The couple received the renovation permits to put a two-story addition at the rear of the home. But problems quickly arose when crews found mold, wood rot and termite damage, making additional construction necessary.

The damage was so extensive that more than 50 percent of the existing walls were removed, which meant the building should have been classified as a new home and subject to different zoning regulations.

The county granted the couple new permits, then voided them and halted construction when neighbors pointed out the house was originally built seven feet too close to the street and two feet too close to the home of William Hamilton, an editor at the Washington Post, and his wife, Jane Mayer, a staff writer for the New Yorker.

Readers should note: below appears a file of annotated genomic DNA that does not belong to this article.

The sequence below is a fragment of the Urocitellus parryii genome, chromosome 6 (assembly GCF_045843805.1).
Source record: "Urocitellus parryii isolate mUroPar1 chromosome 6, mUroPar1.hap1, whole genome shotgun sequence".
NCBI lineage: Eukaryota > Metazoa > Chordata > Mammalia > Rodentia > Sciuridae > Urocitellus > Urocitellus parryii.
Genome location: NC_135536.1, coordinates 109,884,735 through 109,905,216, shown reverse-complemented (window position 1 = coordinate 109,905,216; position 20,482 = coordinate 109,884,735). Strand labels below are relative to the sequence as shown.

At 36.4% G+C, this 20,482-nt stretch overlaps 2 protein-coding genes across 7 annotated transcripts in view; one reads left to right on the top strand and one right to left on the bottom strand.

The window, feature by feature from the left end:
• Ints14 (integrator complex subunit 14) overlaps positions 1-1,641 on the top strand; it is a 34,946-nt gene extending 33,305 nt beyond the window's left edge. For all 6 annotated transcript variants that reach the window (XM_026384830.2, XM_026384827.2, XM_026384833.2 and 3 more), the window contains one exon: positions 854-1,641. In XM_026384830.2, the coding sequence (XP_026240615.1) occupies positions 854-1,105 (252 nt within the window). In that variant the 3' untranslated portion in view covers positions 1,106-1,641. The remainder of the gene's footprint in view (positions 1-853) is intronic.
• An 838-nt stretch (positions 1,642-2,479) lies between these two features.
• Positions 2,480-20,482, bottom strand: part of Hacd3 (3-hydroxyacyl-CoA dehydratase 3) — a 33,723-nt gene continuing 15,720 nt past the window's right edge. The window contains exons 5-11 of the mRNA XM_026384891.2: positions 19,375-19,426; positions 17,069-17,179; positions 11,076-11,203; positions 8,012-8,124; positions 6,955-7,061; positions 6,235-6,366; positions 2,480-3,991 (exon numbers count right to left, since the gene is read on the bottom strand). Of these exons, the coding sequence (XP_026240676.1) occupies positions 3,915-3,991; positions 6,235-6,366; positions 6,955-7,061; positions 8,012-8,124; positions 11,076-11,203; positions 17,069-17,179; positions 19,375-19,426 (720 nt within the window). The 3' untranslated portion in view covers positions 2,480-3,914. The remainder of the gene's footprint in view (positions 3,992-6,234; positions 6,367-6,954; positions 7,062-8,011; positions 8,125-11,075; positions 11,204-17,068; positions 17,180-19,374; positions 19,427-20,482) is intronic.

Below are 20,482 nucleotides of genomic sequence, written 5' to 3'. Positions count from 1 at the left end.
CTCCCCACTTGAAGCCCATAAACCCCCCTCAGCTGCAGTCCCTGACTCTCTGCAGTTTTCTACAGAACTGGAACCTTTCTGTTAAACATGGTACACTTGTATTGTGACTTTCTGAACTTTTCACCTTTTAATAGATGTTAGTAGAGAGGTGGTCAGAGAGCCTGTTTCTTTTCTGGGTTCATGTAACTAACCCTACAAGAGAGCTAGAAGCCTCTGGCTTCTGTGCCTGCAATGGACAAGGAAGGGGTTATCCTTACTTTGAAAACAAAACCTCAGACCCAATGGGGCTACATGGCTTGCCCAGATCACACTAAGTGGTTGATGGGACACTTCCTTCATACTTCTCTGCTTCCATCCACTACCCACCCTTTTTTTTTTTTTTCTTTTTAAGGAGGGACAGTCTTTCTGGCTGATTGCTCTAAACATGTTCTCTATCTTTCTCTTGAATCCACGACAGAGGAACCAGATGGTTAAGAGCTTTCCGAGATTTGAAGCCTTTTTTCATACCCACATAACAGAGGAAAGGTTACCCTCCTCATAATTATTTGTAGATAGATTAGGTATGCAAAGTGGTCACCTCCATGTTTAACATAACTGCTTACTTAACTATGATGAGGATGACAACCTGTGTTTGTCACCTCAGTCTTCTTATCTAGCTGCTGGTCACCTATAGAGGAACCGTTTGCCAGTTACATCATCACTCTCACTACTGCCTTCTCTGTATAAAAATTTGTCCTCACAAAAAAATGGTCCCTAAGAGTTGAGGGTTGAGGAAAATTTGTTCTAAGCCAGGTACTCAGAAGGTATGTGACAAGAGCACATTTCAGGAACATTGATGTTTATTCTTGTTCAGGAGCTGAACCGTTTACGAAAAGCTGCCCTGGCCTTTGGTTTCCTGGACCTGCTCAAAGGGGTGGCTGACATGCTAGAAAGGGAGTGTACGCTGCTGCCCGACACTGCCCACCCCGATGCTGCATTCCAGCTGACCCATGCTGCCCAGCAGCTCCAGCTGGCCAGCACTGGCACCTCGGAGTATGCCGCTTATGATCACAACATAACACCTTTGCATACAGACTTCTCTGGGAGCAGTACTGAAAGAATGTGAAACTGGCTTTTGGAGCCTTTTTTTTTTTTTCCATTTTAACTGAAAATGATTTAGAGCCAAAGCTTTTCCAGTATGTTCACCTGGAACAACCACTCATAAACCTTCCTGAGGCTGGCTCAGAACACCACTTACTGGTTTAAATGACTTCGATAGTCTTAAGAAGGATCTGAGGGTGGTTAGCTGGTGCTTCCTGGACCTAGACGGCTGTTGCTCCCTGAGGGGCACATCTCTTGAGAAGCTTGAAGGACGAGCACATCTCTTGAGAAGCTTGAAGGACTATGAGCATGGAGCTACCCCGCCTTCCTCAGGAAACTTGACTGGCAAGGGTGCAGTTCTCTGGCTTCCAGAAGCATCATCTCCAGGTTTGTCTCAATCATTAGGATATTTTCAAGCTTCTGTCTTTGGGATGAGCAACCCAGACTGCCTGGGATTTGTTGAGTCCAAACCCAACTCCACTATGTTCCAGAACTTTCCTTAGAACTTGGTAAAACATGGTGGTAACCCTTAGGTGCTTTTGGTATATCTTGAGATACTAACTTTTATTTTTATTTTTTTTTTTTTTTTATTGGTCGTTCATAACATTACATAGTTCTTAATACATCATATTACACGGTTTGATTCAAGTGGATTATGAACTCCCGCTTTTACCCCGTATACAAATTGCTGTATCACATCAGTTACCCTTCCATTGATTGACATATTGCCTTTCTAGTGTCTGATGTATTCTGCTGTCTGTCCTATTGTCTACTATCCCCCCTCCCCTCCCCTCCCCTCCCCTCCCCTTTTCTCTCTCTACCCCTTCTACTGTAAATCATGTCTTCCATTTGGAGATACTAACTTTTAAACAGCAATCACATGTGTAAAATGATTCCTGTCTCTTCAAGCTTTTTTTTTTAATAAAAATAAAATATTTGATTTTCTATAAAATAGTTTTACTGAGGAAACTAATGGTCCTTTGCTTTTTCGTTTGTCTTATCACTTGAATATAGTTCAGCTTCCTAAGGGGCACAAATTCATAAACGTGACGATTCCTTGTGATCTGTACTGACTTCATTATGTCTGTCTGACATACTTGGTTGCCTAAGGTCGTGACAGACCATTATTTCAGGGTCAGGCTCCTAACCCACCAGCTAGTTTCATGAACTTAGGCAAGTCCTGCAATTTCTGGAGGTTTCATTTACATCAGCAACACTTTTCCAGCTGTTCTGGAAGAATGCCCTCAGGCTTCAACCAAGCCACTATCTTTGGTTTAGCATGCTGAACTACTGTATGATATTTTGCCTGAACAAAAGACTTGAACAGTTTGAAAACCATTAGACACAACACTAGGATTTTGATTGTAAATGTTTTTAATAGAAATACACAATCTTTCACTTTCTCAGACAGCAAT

Mr. Hamilton and Mrs. Mayer; ABC News reporter Jackie Judd; and prominent lawyer Michael Eig and his wife, Emily, are among those who have complained about the Duffys' home.

Kristin Gerlach, owner of Gerlach Real Estate Inc., also testified against them.

The Duffys argued that the home would have the same dimensions as it had before construction. Still, they filed a request for a variance to continue the renovation. The Board of Appeals denied the request March 1.

"We've been paying mortgage and rent for over a year," said Mrs. Duffy, who lives with her husband and their two young daughters in a nearby apartment. "If we have to tear it down and [start over], it will bankrupt us. We will lose everything."

David W. Brown, the neighbors' attorney, said the case is about enforcing zoning regulations.